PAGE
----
Published Date April 07, 2022

Constipation: A Hard Truth

By Arpita Sudev

5 min read

All about food, water, fibre-rich foods and constipation

Constipation is a condition in which there is difficulty in emptying the bowels, usually associated with hardened faeces. It is a topic that most of us don’t want to have candid conversations about, especially when it comes to our own. It happens most often due to changes in diet or routine, or due to inadequate intake of fibre. Constipation can occur to anyone, at any age.

It happens when your colon absorbs too much water from waste (stool/poop), which dries out the stool, making it hard in consistency and difficult to push out of the body. The partially digested food (waste) that remains, moves from the small intestine to the large intestine. The colon absorbs water from this waste, which creates a solid matter called stool. In constipation, the stool becomes dry, hard, and difficult to push out.

Generally, having fewer than 3 bowel movements a week is the technical definition of constipation. The pattern varies from person to person. Some other key factors that usually define constipation include:

  • Your stools are dry and hard.
  • Your bowel movement is painful and stools are difficult to pass.
  • You have a feeling that you have not fully emptied your bowels.
  • You are feeling bloated or uncomfortable.
  • You are feeling sluggish.
  • You are experiencing abdominal pain.

What can cause constipation? [2]

  • Not getting enough fibre in the diet
  • Medications
  • Lack of exercise/physical activity
  • Dehydration/Not having enough liquids
  • Irritable bowel syndrome
  • Ignoring the urge to have a bowel movement
  • Changes in habits or lifestyle, such as travel, pregnancy, and old age
  • Problems with intestinal function/ post-surgery conditions
  • Abuse of laxatives

Ways to manage

Food: Increase your fibre intake. Fibre-rich foods have long been known to contribute to healthy digestion. Legumes (like beans and peas), broccoli, whole grains, and nuts are a few foods that are high in fibre. It is recommended to consume 25 grams of fibre per day for those aged 19-50, and 21 grams for those aged over 50. Add some wheat bran, oats, or linseed to your diet.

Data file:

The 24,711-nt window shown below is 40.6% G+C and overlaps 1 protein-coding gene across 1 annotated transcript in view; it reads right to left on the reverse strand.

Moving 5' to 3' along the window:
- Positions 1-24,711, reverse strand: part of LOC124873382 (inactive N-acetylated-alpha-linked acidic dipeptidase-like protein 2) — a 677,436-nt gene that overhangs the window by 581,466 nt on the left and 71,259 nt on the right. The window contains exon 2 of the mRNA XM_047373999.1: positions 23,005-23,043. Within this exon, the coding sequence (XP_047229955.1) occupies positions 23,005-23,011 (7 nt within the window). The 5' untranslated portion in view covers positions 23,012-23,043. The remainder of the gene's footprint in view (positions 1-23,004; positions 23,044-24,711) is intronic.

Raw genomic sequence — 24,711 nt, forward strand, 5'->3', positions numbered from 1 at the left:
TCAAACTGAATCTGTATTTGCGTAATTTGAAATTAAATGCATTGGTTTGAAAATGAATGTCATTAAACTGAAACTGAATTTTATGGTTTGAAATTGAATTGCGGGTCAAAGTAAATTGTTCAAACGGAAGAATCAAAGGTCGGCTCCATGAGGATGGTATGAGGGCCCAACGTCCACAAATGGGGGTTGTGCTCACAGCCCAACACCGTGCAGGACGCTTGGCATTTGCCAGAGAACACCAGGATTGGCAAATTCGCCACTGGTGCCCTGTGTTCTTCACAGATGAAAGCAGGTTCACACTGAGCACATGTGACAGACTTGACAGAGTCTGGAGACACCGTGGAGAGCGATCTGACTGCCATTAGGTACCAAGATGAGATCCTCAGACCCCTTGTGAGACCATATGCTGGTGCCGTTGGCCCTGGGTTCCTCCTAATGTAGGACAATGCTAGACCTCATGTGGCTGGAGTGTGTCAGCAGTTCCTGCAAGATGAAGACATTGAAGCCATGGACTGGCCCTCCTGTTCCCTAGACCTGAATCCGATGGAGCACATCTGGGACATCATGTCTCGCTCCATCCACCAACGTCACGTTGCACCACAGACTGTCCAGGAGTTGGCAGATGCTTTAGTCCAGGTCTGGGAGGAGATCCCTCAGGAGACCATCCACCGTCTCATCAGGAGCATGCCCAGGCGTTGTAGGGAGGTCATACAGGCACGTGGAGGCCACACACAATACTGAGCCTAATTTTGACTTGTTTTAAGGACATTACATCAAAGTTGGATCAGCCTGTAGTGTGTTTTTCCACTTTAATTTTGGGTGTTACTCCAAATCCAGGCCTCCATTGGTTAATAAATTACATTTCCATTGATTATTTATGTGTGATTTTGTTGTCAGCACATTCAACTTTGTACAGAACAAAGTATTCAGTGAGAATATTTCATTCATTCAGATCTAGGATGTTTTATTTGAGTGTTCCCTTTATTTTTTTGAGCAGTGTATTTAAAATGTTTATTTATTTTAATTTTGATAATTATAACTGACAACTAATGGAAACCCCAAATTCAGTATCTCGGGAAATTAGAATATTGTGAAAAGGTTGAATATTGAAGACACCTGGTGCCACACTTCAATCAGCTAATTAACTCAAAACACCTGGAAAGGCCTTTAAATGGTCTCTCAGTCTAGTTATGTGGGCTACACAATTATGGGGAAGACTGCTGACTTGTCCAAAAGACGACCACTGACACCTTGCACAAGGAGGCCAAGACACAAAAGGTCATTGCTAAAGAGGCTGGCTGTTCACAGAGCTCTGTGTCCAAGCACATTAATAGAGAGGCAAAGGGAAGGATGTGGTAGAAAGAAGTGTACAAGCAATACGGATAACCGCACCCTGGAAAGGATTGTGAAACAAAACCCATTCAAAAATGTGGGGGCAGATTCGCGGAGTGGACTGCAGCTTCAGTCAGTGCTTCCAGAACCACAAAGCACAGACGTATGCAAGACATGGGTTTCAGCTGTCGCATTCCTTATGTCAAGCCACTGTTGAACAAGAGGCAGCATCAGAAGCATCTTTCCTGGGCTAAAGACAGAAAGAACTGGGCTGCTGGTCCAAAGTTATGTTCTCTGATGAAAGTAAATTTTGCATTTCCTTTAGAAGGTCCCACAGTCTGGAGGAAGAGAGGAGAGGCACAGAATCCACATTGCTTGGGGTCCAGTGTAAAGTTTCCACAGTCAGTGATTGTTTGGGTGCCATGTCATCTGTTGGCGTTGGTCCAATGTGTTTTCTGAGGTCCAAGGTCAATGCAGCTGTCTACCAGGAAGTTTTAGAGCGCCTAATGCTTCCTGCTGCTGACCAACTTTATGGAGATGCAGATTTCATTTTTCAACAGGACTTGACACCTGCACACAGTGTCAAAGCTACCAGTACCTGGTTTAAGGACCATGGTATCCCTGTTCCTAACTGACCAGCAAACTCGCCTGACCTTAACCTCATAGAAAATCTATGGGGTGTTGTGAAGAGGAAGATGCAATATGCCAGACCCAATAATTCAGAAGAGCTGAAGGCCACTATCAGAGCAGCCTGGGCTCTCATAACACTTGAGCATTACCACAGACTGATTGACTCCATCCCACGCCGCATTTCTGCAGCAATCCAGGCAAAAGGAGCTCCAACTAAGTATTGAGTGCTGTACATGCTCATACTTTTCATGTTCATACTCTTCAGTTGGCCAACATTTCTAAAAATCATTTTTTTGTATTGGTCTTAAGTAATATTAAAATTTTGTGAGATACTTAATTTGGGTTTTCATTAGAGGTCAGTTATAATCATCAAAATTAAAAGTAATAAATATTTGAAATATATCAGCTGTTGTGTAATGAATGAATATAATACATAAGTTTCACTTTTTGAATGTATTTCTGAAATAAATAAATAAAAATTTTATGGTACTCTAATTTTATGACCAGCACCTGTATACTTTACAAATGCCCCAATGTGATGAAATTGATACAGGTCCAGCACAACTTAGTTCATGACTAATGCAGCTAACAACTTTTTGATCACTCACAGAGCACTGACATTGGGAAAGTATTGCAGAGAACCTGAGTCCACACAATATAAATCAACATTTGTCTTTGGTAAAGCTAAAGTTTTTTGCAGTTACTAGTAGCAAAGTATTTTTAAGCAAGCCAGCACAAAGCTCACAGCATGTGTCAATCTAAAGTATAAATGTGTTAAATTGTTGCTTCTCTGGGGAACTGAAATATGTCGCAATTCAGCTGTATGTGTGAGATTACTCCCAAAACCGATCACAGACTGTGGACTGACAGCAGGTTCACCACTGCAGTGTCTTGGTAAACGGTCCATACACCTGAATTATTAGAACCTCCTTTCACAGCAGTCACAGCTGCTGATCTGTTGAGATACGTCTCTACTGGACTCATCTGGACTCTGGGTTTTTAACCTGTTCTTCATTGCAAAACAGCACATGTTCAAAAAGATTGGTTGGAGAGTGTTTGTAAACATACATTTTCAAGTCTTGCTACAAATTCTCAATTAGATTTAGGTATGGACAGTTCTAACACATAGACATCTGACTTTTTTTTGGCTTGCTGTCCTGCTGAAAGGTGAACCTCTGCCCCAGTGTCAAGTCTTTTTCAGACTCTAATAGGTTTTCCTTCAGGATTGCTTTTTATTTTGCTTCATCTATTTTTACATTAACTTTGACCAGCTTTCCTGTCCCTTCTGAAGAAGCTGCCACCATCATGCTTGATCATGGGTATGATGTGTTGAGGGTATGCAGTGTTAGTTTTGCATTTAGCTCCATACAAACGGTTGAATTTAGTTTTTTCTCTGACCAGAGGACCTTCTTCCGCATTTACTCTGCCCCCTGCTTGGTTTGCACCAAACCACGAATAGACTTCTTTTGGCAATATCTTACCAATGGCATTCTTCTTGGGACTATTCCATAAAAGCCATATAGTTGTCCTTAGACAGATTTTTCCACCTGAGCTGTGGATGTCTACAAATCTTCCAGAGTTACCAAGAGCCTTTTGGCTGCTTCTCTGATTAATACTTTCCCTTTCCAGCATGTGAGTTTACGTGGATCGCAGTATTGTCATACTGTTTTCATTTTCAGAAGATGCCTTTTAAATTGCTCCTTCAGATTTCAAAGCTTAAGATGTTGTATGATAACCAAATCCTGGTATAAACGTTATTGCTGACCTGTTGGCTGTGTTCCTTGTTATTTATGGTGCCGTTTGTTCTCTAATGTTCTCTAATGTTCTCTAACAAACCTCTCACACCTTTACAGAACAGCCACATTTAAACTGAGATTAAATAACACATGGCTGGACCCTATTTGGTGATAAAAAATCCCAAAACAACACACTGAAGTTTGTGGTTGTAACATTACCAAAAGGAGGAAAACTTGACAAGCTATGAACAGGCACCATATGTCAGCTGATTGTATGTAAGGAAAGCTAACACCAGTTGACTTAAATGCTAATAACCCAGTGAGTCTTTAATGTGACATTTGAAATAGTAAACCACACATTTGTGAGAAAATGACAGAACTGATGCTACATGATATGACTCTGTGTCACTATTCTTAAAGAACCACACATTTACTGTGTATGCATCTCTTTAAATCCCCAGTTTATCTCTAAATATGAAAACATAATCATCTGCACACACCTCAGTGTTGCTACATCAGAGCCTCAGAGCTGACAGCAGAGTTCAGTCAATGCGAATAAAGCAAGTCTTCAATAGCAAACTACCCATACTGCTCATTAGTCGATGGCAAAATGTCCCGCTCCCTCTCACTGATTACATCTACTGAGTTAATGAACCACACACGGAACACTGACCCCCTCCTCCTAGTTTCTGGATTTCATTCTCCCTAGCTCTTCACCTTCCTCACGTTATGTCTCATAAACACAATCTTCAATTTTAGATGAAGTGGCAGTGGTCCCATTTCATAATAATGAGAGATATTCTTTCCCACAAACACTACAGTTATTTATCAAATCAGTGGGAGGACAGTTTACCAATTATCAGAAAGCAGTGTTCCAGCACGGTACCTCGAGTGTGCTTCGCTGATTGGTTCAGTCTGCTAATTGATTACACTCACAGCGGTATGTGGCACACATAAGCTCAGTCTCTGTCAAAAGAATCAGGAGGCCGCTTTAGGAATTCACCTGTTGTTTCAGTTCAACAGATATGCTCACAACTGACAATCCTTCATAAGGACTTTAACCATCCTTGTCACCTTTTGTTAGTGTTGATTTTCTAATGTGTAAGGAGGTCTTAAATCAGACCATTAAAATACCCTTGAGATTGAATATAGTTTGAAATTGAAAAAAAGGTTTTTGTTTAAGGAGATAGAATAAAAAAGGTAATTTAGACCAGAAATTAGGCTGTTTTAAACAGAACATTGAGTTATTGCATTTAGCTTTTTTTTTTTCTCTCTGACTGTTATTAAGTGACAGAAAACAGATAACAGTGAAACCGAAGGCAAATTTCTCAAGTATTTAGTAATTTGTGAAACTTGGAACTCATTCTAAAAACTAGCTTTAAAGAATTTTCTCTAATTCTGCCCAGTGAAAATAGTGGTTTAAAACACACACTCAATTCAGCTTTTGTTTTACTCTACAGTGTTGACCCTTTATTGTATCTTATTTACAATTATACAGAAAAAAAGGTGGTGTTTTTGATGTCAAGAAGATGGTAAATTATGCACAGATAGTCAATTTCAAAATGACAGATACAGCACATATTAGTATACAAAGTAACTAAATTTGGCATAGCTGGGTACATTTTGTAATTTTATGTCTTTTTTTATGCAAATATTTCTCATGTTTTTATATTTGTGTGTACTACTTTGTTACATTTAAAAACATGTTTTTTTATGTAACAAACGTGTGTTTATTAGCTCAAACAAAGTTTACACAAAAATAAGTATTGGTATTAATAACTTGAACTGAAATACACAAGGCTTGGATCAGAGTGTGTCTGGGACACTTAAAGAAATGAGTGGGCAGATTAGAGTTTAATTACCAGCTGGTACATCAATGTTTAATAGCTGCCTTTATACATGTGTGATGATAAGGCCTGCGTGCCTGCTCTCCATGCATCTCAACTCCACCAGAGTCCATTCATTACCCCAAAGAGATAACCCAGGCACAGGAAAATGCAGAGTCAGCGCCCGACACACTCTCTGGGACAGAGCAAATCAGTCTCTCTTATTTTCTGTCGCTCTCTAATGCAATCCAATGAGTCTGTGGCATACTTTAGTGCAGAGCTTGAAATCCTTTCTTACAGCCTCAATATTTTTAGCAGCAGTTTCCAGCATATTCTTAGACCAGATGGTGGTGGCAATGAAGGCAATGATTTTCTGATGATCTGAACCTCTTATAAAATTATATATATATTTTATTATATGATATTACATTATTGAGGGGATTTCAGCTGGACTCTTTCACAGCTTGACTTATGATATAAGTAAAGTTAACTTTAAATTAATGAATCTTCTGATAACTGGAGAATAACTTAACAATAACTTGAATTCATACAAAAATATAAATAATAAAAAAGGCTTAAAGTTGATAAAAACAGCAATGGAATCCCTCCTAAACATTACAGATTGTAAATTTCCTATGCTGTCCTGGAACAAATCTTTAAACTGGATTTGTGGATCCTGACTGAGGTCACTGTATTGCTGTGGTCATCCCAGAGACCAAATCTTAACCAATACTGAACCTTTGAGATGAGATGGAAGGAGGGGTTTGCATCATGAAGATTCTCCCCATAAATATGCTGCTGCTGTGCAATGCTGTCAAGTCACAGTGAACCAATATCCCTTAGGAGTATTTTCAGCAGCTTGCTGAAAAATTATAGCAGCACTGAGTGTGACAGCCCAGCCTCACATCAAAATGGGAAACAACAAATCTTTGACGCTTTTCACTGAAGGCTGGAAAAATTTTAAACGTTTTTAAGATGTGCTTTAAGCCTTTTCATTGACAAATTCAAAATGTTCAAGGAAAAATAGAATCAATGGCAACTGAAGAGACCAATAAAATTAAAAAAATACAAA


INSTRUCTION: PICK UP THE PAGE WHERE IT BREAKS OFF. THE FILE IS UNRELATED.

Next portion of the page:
Foods to avoid: Milk, red meat, cheese, and fried foods are high in fat. High-fat foods tend to be low in fibre and can slow down your digestion. Hence, these foods should be avoided as much as possible to prevent constipation.

Water: Water is very important to keep your body hydrated. Drinking water not only keeps you hydrated but also helps loosen and soften your stool, especially if you're eating a lot of fibre. If you’re tired of plain water, try adding a piece of lime or lemon to change it up, or try any fruit-infused drinks. Warm drinks such as tea, warm juices or warm lemon water may also help stimulate a bowel movement.

Laxatives: There are a lot of laxatives, ranging from pills to liquids to enemas, that can help if you’re feeling constipated.

  • Magnesium hydroxide: It helps relieve constipation by drawing water into the intestines from other areas of your body. It's a fast-acting over-the-counter laxative that should only be used for occasional constipation.
  • Stool Softener: A stool softener is a mild laxative that softens the stool by moistening it, making it easier to pass. It takes time to work so it should be used if you have mild but chronic constipation. Make sure it's the right laxative for you to take after speaking with your doctor.[1]

Improve your toilet routine: Keep to a regular time and place and give yourself plenty of time to use the toilet. Do not delay if you feel the urge to poo.

Consider increasing your activity: Exercise daily for at least 30-45 minutes a day. This will increase your body’s metabolism.


Constipation is one of the most common reasons why people see a doctor. Increasing your fibre intake and changing your lifestyle can really improve the quality of your health and constipation.

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